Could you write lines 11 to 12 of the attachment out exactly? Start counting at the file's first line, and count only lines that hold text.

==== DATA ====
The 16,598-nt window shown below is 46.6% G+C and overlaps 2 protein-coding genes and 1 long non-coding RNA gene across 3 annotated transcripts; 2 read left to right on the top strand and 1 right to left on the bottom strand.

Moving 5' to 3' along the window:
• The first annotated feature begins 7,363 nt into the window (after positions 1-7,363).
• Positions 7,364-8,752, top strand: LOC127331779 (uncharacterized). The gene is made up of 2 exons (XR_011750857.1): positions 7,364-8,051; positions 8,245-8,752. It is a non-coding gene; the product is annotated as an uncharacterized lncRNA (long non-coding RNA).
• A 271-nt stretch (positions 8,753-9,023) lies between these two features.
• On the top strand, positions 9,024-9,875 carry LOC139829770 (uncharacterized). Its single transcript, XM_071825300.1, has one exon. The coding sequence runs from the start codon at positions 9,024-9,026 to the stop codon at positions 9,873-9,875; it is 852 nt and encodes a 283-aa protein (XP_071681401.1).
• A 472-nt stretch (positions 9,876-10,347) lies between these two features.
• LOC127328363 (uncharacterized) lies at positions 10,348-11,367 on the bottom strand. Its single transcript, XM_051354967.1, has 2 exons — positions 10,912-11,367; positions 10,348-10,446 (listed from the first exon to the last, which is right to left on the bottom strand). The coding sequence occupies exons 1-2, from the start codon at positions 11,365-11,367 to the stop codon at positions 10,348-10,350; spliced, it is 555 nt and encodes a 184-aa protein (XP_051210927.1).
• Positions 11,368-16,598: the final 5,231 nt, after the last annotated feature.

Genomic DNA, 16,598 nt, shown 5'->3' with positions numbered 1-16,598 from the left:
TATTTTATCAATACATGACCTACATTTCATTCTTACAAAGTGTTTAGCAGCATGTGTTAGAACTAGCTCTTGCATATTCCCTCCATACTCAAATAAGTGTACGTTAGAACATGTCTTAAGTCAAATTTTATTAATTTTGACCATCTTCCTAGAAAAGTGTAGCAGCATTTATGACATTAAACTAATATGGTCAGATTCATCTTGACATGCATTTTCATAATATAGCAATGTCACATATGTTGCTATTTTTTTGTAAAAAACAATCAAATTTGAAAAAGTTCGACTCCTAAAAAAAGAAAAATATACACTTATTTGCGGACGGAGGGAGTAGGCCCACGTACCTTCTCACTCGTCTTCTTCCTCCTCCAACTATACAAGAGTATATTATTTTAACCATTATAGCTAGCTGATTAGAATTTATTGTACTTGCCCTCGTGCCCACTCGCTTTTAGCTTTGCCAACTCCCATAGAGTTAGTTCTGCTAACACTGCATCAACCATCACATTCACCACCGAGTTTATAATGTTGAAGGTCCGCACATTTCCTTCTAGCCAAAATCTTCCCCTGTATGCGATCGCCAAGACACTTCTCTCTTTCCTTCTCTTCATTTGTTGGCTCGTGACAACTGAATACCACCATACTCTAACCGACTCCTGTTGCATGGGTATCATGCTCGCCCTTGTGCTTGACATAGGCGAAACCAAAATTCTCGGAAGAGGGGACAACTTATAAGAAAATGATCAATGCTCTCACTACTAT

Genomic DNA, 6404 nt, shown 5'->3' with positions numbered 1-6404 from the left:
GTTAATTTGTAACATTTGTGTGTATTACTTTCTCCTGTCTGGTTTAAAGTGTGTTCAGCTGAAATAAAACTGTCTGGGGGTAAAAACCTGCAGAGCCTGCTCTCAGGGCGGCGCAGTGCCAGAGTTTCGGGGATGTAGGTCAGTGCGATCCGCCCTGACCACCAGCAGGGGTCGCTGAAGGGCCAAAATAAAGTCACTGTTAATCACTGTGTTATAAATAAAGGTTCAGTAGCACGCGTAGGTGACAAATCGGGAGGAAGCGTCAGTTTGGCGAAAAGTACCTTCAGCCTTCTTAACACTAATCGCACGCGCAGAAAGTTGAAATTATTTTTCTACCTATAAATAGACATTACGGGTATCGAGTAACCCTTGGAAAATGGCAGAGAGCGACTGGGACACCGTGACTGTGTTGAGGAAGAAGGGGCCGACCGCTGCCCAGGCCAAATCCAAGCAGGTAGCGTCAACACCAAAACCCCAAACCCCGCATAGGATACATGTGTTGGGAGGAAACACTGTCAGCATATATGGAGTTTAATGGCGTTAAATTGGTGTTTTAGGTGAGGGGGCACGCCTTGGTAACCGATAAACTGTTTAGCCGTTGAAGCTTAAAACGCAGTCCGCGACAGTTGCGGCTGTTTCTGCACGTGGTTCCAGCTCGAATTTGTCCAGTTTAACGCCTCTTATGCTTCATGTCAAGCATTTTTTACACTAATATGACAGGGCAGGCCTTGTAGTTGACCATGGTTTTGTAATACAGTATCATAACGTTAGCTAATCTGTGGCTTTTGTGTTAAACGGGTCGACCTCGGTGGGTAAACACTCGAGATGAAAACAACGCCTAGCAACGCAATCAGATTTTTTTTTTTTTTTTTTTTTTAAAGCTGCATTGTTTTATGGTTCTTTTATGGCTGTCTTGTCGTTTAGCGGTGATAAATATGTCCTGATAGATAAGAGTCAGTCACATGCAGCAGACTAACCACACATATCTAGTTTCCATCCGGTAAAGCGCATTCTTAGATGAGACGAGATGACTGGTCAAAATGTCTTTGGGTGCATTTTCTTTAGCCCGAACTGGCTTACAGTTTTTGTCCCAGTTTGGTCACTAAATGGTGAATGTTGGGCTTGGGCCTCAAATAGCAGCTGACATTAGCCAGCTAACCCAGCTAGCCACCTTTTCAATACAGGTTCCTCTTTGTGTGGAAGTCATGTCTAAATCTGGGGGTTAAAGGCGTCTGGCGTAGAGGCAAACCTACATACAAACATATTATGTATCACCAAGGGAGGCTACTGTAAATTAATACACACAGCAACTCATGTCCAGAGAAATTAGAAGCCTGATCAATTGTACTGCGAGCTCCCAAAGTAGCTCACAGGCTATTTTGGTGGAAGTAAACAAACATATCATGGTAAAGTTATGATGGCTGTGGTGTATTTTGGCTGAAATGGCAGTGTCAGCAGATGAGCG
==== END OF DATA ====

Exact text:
TATTTTATCAATACATGACCTACATTTCATTCTTACAAAGTGTTTAGCAGCATGTGTTAGAACTAGCTCTTGCATATTCCCTCCATACTCAAATAAGTGTACGTTAGAACATGTCTTAAGTCAAATTTTATTAATTTTGACCATCTTCCTAGAAAAGTGTAGCAGCATTTATGACATTAAACTAATATGGTCAGATTCATCTTGACATGCATTTTCATAATATAGCAATGTCACATATGTTGCTATTTTTTTGTAAAAAACAATCAAATTTGAAAAAGTTCGACTCCTAAAAAAAGAAAAATATACACTTATTTGCGGACGGAGGGAGTAGGCCCACGTACCTTCTCACTCGTCTTCTTCCTCCTCCAACTATACAAGAGTATATTATTTTAACCATTATAGCTAGCTGATTAGAATTTATTGTACTTGCCCTCGTGCCCACTCGCTTTTAGCTTTGCCAACTCCCATAGAGTTAGTTCTGCTAACACTGCATCAACCATCACATTCACCACCGAGTTTATAATGTTGAAGGTCCGCACATTTCCTTCTAGCCAAAATCTTCCCCTGTATGCGATCGCCAAGACACTTCTCTCTTTCCTTCTCTTCATTTGTTGGCTCGTGACAACTGAATACCACCATACTCTAACCGACTCCTGTTGCATGGGTATCATGCTCGCCCTTGTGCTTGACATAGGCGAAACCAAAATTCTCGGAAGAGGGGACAACTTATAAGAAAATGATCAATGCTCTCACTACTAT

Genomic DNA, 6404 nt, shown 5'->3' with positions numbered 1-6404 from the left: